Hi, everyone. "Moriarty" here with some Rumblings From The Lab...
This sounds awesome. Kirby Dick is one of the most consistently engaging and interesting documentarians working right now, as anyone who saw TWIST OF FAITH this year can attest. Today, I got the following in my inbox:
NEW YORK, NY, December 7, 2005 – IFC, the first and largest network dedicated to independent film, announced today that the IFC Original Documentary, “This Film Is Not Yet Rated,” from Academy Award-nominated director Kirby Dick and producer Eddie Schmidt, will premiere at the 2006 Sundance Film Festival and air on IFC in Fall 2006. The documentary, a breakthrough investigation into the MPAA film ratings system and its profound effect on American culture, is executive produced by IFC’s Alison Palmer Bourke and Evan Shapiro.
On November 30, the ratings board, an anonymous group whose mandate is to classify films for the MPAA from the perspective of “the average American parent,” screened this documentary and gave it an NC-17 rating for “some graphic sexual content.” An NC-17 rating generally limits a film’s avenues of exhibition: many theater chains will not show it, media outlets will not run its advertisements and video store chains will not stock it.
IFC, however, will present the film uncensored and uninterrupted. Alison Palmer Bourke, IFC’s VP of Documentaries and Features states: “Kirby’s film is a natural for IFC. Our 'tv, uncut.' mandate is to give filmmakers a platform for free expression, and we let our viewers decide for themselves what is appropriate and of interest to them."
Kirby Dick agrees, “It is important that this film be seen by as many people as possible, as it deals with an insidious form of censorship resulting from a ratings process that has been kept secret for more than 30 years.”
The documentary asks whether Hollywood movies and independent films are rated equally for comparable content; whether sexual content in gay-themed movies is given harsher ratings penalties than their heterosexual counterparts; whether it makes sense that extreme violence is given an R rating while sexuality is banished to the cutting room floor; whether Hollywood studios receive detailed directions as to how to change an NC-17 film into an R, while independent film producers are left guessing; and finally, whether keeping the raters and the rating process secret leaves the MPAA entirely unaccountable for its decisions.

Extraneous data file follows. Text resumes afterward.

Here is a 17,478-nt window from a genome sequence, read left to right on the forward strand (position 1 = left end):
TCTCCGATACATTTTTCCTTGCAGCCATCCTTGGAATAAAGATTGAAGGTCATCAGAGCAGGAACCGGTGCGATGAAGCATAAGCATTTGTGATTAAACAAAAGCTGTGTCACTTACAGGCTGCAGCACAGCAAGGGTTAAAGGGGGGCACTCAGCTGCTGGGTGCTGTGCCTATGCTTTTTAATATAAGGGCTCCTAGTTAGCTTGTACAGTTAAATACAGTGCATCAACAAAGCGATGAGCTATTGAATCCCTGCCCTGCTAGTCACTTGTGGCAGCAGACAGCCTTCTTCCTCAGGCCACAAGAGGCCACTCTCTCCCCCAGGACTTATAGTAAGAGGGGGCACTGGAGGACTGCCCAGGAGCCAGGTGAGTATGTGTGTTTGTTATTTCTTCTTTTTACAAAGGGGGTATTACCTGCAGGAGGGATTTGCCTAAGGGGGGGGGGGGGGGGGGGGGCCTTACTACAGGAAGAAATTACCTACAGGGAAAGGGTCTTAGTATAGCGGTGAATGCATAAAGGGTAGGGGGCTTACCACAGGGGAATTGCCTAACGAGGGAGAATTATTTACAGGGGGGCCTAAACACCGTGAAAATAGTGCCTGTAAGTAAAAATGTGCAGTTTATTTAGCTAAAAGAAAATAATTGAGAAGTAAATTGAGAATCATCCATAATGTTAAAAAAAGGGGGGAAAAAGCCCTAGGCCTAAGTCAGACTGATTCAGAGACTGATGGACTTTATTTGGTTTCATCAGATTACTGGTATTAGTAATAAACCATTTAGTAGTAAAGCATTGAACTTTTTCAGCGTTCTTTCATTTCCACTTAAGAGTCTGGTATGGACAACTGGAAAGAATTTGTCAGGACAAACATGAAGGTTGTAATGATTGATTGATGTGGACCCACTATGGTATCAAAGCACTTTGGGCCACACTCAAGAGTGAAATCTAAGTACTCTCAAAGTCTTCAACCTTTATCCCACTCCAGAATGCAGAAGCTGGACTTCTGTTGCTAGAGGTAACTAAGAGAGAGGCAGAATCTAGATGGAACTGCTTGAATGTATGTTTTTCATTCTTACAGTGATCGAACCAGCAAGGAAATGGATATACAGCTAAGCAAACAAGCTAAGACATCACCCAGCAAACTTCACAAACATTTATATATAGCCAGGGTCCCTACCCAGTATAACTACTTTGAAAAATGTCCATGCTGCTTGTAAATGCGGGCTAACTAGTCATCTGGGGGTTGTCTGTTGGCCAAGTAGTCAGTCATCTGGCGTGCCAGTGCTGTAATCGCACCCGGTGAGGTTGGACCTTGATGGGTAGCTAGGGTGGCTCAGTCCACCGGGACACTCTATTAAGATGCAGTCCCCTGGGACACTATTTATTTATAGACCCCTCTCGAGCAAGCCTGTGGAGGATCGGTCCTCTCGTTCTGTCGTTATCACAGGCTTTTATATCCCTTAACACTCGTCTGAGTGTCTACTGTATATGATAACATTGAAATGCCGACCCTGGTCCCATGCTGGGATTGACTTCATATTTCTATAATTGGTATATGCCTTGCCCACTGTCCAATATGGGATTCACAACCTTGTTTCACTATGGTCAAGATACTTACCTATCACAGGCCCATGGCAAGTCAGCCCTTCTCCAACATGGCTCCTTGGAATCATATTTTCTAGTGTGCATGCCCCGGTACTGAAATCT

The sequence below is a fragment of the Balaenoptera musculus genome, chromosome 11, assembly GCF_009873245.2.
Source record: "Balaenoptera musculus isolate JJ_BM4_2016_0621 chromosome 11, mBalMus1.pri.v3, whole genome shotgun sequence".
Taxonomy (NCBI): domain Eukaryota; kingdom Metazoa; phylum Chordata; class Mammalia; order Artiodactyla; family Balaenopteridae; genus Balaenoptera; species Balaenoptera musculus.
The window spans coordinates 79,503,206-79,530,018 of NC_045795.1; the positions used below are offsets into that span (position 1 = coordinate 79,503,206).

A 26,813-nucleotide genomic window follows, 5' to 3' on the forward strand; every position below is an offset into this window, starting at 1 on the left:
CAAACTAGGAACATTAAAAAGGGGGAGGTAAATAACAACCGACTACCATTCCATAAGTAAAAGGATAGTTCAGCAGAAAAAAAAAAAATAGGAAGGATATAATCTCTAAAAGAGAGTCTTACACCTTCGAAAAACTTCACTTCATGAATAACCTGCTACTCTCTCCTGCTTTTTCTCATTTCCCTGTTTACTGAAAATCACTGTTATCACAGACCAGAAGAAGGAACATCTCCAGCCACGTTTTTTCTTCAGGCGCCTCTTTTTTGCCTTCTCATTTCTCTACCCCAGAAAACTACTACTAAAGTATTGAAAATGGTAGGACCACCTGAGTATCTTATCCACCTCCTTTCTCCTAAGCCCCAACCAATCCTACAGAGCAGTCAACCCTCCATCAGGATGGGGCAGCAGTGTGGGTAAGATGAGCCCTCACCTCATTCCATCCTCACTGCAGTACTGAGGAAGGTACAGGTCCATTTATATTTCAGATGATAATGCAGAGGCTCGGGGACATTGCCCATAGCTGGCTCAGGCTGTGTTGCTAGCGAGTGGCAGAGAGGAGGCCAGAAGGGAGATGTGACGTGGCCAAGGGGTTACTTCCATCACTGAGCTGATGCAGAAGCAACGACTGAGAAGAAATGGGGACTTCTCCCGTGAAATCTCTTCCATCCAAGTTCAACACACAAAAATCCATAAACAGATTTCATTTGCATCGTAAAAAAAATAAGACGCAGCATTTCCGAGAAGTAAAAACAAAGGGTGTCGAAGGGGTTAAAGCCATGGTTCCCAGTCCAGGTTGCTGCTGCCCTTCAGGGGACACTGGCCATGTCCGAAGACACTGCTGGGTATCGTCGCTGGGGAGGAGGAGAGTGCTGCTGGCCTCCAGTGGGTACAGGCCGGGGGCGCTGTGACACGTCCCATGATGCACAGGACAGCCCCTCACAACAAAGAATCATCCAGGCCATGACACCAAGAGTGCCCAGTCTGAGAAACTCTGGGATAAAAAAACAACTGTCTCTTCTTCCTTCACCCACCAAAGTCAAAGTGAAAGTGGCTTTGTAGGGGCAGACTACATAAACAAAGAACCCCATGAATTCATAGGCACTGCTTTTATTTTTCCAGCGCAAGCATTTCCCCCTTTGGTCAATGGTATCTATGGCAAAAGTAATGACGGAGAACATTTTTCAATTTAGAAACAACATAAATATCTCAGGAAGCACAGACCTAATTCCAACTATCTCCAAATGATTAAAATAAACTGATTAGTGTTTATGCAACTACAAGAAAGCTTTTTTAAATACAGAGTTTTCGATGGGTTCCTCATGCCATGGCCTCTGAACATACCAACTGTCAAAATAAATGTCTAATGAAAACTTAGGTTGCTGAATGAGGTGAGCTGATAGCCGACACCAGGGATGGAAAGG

The MPAA has established itself as the lobbying arm of the American motion picture, home video and television industries in the US since its inception in 1922. On its board of directors are the Chairmen and Presidents of the seven major producers and distributors of motion picture and television programs in the United States - Sony, WB, Paramount, MGM, Fox, Disney and Universal. When Jack Valenti became president of the MPAA in 1966, he created a rating system to replace the old Hays code, first adopted in 1930. Valenti’s voluntary rating system, modified only slightly over the years, has become an icon in American culture, with its letter ratings of G, PG, PG-13, R, and NC-17 (formerly X) used to classify films according to age-based appropriateness.
Until today’s announcement, the subject matter of “This Film Is Not Yet Rated” was kept under wraps by the filmmakers during more than a year of research into the MPAA’s rating practices. Director Kirby Dick (“Twist of Faith,” “Derrida”) interviews filmmakers, critics, attorneys, authors and educators. Ultimately, Dick tries to uncover Hollywood's best kept secret -- the identities of the ratings board members themselves.
Filmmakers who speak candidly in “This Film Is Not Yet Rated” include John Waters (“A Dirty Shame”), Kevin Smith (“Clerks”), Matt Stone (“South Park”), Kimberly Peirce (“Boys Don’t Cry”), Atom Egoyan (“Where the Truth Lies”), Darren Aronofsky (“Requiem for a Dream”), Mary Harron (“American Psycho”), actress Maria Bello (“The Cooler”) and distributor Bingham Ray (co-founder, October Films and former President, United Artists).
When Jack Valenti stepped down in September 2004, Dan Glickman succeeded him as president and CEO. However, Valenti continued to supervise the ratings process until September 2005, when the MPAA announced that it would be splitting its leadership duties between Los Angeles-based president and COO, Bob Pisano, and Glickman, who has been appointed the Washington DC-based CEO and chairman and now oversees the ratings system.